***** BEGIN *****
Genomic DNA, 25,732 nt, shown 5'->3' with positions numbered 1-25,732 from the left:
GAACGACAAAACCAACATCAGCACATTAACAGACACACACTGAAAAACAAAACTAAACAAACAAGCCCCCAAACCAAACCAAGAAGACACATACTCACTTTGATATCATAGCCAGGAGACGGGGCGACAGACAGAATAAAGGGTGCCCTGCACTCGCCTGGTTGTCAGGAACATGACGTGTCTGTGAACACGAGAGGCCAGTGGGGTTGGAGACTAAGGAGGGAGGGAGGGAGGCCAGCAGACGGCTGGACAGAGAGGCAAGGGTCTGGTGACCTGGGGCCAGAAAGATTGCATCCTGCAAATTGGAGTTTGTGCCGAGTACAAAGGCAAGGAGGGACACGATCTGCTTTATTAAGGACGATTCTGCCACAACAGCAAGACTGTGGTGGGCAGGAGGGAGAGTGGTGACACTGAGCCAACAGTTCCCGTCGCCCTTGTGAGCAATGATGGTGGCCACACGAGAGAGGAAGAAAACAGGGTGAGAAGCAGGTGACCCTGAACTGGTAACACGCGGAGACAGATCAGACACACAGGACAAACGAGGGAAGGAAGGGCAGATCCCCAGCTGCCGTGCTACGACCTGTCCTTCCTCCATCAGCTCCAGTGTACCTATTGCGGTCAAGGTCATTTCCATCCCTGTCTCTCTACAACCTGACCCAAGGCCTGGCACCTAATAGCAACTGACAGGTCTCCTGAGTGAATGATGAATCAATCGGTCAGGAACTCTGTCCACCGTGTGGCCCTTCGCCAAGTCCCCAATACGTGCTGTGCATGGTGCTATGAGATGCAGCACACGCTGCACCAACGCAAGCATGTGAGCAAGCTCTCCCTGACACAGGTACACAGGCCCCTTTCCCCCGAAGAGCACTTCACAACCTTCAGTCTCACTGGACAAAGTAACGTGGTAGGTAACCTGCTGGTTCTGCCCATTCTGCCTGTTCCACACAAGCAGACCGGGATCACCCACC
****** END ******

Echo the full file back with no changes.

Genomic DNA, 25,732 nt, shown 5'->3' with positions numbered 1-25,732 from the left:
GAACGACAAAACCAACATCAGCACATTAACAGACACACACTGAAAAACAAAACTAAACAAACAAGCCCCCAAACCAAACCAAGAAGACACATACTCACTTTGATATCATAGCCAGGAGACGGGGCGACAGACAGAATAAAGGGTGCCCTGCACTCGCCTGGTTGTCAGGAACATGACGTGTCTGTGAACACGAGAGGCCAGTGGGGTTGGAGACTAAGGAGGGAGGGAGGGAGGCCAGCAGACGGCTGGACAGAGAGGCAAGGGTCTGGTGACCTGGGGCCAGAAAGATTGCATCCTGCAAATTGGAGTTTGTGCCGAGTACAAAGGCAAGGAGGGACACGATCTGCTTTATTAAGGACGATTCTGCCACAACAGCAAGACTGTGGTGGGCAGGAGGGAGAGTGGTGACACTGAGCCAACAGTTCCCGTCGCCCTTGTGAGCAATGATGGTGGCCACACGAGAGAGGAAGAAAACAGGGTGAGAAGCAGGTGACCCTGAACTGGTAACACGCGGAGACAGATCAGACACACAGGACAAACGAGGGAAGGAAGGGCAGATCCCCAGCTGCCGTGCTACGACCTGTCCTTCCTCCATCAGCTCCAGTGTACCTATTGCGGTCAAGGTCATTTCCATCCCTGTCTCTCTACAACCTGACCCAAGGCCTGGCACCTAATAGCAACTGACAGGTCTCCTGAGTGAATGATGAATCAATCGGTCAGGAACTCTGTCCACCGTGTGGCCCTTCGCCAAGTCCCCAATACGTGCTGTGCATGGTGCTATGAGATGCAGCACACGCTGCACCAACGCAAGCATGTGAGCAAGCTCTCCCTGACACAGGTACACAGGCCCCTTTCCCCCGAAGAGCACTTCACAACCTTCAGTCTCACTGGACAAAGTAACGTGGTAGGTAACCTGCTGGTTCTGCCCATTCTGCCTGTTCCACACAAGCAGACCGGGATCACCCACC